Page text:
Saturday, February 13, 2010
Be Content or Contend
I’m going to reveal how quirky my mind is, but this morning I woke up thinking about how the verbs content and contend only differ by one letter. That made me wonder whether they were related or not, and so I went to my dictionary. They aren’t related, but what I found was just as interesting.
Content means “to limit oneself in requirement, desires, or actions.” It is the feeling of being satisfied and at peace. Contend means “to strive or vie in contest or rivalry or against difficulties.” It is the feeling of struggle and war. When we think of personal peace we seldom think of its opposite as war; we reserve that term for worldly affairs. But when we aren’t living in Truth we are at war with everything around us. Instead of being content, we are contending.
But even more fascinating was seeing the etymology of both words. Content comes from the Latin continere which means “to hold in or contain.” Contend comes from the Latin contendere which is the prefix com- plus the root tendere which means “thoroughly stretched” or “thoroughly thinned.” That gives me mental images of a content person as one who spends their time holding on or containing all that is good and thus becomes bigger and fuller and better. On the other hand a contending person is one who spends their time complaining and warring against what is (Truth) and thus they grow thin, are stretched out, and become dissipated and frail.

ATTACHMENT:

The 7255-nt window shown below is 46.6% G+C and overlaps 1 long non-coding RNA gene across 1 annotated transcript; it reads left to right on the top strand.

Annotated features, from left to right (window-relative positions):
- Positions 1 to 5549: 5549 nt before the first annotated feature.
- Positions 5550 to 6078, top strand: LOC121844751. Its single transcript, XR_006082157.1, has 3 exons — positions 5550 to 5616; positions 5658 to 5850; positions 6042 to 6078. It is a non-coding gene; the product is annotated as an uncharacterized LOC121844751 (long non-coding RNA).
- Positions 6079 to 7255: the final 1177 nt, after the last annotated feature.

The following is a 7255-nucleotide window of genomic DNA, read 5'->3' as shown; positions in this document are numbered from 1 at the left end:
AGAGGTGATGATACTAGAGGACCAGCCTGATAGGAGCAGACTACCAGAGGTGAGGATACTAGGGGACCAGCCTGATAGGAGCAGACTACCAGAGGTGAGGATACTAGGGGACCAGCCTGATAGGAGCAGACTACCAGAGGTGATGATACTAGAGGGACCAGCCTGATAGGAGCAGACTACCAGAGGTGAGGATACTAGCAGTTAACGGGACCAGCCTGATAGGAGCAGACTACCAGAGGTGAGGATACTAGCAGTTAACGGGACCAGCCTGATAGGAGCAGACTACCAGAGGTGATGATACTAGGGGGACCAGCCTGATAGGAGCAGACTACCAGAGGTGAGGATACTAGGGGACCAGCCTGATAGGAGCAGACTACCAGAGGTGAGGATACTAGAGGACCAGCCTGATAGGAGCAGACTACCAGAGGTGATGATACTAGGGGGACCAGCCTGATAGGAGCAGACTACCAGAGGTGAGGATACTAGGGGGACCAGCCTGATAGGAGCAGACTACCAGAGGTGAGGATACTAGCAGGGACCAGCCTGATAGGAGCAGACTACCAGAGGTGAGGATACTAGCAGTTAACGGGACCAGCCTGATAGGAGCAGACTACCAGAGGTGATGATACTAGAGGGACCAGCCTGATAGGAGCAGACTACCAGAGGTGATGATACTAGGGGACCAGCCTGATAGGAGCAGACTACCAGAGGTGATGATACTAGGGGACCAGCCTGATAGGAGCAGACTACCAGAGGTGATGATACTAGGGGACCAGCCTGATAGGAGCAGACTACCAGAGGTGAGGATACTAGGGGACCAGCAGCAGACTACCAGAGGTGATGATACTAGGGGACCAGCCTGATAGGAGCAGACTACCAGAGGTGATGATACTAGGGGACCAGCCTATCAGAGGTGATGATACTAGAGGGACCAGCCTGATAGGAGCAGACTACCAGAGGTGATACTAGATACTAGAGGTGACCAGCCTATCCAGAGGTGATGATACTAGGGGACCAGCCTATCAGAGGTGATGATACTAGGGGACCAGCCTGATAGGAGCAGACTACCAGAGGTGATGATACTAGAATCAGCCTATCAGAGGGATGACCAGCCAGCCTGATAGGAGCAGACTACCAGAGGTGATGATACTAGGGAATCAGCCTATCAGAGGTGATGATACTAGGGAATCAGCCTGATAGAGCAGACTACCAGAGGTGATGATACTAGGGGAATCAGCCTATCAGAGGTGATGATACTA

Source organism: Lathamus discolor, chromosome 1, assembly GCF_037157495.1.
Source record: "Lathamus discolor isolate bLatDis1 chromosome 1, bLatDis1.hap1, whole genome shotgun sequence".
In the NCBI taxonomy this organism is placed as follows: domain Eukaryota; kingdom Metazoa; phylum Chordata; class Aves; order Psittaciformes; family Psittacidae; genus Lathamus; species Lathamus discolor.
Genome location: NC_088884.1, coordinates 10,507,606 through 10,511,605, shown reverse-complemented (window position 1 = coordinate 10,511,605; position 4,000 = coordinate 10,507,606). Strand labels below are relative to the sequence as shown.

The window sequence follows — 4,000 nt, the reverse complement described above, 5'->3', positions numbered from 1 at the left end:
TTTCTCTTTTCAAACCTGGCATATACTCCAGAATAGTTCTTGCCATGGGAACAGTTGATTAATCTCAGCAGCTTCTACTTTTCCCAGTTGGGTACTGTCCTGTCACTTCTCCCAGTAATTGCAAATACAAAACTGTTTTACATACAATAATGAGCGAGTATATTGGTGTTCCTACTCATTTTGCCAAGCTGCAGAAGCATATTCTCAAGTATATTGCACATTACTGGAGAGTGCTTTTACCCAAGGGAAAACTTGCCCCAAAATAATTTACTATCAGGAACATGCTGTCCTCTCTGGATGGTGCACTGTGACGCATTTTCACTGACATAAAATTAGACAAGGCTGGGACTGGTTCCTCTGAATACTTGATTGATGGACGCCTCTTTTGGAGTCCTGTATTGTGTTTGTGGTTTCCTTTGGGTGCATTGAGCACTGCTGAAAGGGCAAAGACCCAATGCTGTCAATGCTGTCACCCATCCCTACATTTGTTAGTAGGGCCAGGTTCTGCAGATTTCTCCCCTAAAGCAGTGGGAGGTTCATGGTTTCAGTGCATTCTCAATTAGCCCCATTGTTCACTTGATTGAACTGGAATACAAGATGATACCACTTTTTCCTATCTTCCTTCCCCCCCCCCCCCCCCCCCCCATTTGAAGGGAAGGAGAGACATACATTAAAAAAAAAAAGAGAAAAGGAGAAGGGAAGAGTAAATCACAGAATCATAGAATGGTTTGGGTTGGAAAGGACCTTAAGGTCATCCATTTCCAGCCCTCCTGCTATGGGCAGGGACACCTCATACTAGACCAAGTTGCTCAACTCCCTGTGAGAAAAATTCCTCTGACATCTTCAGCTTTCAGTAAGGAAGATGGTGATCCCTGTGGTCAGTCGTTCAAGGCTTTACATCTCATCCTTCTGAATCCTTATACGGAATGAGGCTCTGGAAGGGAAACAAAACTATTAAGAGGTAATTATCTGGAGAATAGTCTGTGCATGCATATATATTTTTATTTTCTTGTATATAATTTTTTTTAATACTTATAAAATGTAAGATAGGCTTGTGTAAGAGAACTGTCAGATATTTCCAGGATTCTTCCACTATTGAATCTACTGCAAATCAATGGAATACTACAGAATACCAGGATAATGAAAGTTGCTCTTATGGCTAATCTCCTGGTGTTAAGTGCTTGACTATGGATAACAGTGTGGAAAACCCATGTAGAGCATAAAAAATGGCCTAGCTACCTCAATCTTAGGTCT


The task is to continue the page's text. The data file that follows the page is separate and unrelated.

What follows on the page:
When we are content with life and either fix or live the things as they are, we live in Truth and are at peace. When we contend with life by thinking things should be different that what they are we are in the Pit of Illusion and are at war. The difference between being content or contending is a choice—but choosing the “t” instead of the “d” can make all the difference in the world.